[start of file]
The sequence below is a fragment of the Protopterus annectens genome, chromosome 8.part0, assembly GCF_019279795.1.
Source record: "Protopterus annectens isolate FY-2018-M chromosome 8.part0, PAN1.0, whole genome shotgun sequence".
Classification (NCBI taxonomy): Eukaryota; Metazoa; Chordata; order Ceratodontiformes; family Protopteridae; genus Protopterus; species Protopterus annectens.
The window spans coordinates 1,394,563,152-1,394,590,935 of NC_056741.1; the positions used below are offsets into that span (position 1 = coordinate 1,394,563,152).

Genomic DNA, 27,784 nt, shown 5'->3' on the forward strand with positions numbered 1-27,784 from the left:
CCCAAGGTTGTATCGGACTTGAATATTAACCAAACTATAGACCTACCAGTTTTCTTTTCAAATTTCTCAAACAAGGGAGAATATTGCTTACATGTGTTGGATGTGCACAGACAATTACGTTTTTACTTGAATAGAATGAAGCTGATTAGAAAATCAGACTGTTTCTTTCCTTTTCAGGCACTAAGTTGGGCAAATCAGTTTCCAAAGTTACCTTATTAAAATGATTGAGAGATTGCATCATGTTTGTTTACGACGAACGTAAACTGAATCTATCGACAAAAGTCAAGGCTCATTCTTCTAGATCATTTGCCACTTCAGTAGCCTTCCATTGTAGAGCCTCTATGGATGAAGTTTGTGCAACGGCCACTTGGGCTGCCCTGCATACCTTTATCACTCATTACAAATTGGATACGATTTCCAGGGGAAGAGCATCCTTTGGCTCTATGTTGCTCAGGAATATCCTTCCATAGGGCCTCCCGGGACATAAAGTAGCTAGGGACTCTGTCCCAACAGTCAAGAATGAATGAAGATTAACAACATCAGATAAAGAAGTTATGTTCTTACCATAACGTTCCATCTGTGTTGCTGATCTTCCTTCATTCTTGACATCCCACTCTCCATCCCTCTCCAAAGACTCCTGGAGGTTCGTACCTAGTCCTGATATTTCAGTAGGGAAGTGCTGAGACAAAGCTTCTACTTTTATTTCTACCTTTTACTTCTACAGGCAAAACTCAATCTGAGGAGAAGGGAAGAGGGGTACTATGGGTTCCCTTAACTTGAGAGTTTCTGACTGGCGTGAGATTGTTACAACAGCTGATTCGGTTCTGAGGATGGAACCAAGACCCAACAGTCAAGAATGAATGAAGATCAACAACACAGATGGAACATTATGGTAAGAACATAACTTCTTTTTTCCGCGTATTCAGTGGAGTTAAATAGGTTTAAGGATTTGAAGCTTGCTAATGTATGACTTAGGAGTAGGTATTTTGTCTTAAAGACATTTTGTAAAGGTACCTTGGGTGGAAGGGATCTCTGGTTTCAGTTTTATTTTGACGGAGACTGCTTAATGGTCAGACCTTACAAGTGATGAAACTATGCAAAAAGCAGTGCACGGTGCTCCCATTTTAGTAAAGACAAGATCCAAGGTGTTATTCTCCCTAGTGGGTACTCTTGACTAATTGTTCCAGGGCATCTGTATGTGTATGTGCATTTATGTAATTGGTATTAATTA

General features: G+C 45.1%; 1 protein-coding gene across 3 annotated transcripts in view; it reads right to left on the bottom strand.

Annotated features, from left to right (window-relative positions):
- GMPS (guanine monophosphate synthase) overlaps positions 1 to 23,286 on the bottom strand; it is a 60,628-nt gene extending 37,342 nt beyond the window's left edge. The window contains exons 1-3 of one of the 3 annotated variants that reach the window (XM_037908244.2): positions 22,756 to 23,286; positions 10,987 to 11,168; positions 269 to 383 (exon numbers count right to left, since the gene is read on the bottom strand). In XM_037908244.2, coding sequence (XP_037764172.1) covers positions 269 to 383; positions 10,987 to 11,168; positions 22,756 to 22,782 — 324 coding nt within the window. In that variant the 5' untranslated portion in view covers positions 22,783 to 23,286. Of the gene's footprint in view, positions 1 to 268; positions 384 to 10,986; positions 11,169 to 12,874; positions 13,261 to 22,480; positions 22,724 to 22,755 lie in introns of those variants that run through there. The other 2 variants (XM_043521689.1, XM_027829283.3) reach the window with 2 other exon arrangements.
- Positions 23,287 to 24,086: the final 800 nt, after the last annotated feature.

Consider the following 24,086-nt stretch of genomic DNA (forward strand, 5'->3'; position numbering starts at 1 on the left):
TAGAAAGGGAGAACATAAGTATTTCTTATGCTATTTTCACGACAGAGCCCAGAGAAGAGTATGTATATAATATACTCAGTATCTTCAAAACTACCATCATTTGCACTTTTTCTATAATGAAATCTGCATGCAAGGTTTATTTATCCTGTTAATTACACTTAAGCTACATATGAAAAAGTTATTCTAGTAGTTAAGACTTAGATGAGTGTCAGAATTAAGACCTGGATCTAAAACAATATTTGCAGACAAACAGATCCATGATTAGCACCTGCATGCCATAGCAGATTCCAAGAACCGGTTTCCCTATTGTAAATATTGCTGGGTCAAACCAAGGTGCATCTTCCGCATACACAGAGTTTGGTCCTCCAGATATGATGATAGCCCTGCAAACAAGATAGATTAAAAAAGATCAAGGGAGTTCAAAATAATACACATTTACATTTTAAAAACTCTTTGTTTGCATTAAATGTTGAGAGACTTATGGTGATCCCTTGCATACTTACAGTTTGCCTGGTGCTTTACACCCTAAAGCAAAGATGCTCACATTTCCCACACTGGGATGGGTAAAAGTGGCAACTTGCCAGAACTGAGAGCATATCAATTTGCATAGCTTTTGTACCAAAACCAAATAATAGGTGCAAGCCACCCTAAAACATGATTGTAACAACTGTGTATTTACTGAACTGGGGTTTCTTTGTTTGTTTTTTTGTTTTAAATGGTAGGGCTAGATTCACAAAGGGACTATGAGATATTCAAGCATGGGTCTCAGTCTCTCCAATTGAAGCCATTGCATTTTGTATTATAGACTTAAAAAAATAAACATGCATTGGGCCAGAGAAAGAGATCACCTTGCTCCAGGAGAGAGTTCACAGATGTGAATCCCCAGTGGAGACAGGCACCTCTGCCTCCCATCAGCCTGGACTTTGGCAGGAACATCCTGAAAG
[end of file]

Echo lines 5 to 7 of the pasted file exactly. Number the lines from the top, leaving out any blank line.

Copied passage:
Genomic DNA, 27,784 nt, shown 5'->3' on the forward strand with positions numbered 1-27,784 from the left:
CCCAAGGTTGTATCGGACTTGAATATTAACCAAACTATAGACCTACCAGTTTTCTTTTCAAATTTCTCAAACAAGGGAGAATATTGCTTACATGTGTTGGATGTGCACAGACAATTACGTTTTTACTTGAATAGAATGAAGCTGATTAGAAAATCAGACTGTTTCTTTCCTTTTCAGGCACTAAGTTGGGCAAATCAGTTTCCAAAGTTACCTTATTAAAATGATTGAGAGATTGCATCATGTTTGTTTACGACGAACGTAAACTGAATCTATCGACAAAAGTCAAGGCTCATTCTTCTAGATCATTTGCCACTTCAGTAGCCTTCCATTGTAGAGCCTCTATGGATGAAGTTTGTGCAACGGCCACTTGGGCTGCCCTGCATACCTTTATCACTCATTACAAATTGGATACGATTTCCAGGGGAAGAGCATCCTTTGGCTCTATGTTGCTCAGGAATATCCTTCCATAGGGCCTCCCGGGACATAAAGTAGCTAGGGACTCTGTCCCAACAGTCAAGAATGAATGAAGATTAACAACATCAGATAAAGAAGTTATGTTCTTACCATAACGTTCCATCTGTGTTGCTGATCTTCCTTCATTCTTGACATCCCACTCTCCATCCCTCTCCAAAGACTCCTGGAGGTTCGTACCTAGTCCTGATATTTCAGTAGGGAAGTGCTGAGACAAAGCTTCTACTTTTATTTCTACCTTTTACTTCTACAGGCAAAACTCAATCTGAGGAGAAGGGAAGAGGGGTACTATGGGTTCCCTTAACTTGAGAGTTTCTGACTGGCGTGAGATTGTTACAACAGCTGATTCGGTTCTGAGGATGGAACCAAGACCCAACAGTCAAGAATGAATGAAGATCAACAACACAGATGGAACATTATGGTAAGAACATAACTTCTTTTTTCCGCGTATTCAGTGGAGTTAAATAGGTTTAAGGATTTGAAGCTTGCTAATGTATGACTTAGGAGTAGGTATTTTGTCTTAAAGACATTTTGTAAAGGTACCTTGGGTGGAAGGGATCTCTGGTTTCAGTTTTATTTTGACGGAGACTGCTTAATGGTCAGACCTTACAAGTGATGAAACTATGCAAAAAGCAGTGCACGGTGCTCCCATTTTAGTAAAGACAAGATCCAAGGTGTTATTCTCCCTAGTGGGTACTCTTGACTAATTGTTCCAGGGCATCTGTATGTGTATGTGCATTTATGTAATTGGTATTAATTA

General features: G+C 45.1%; 1 protein-coding gene across 3 annotated transcripts in view; it reads right to left on the bottom strand.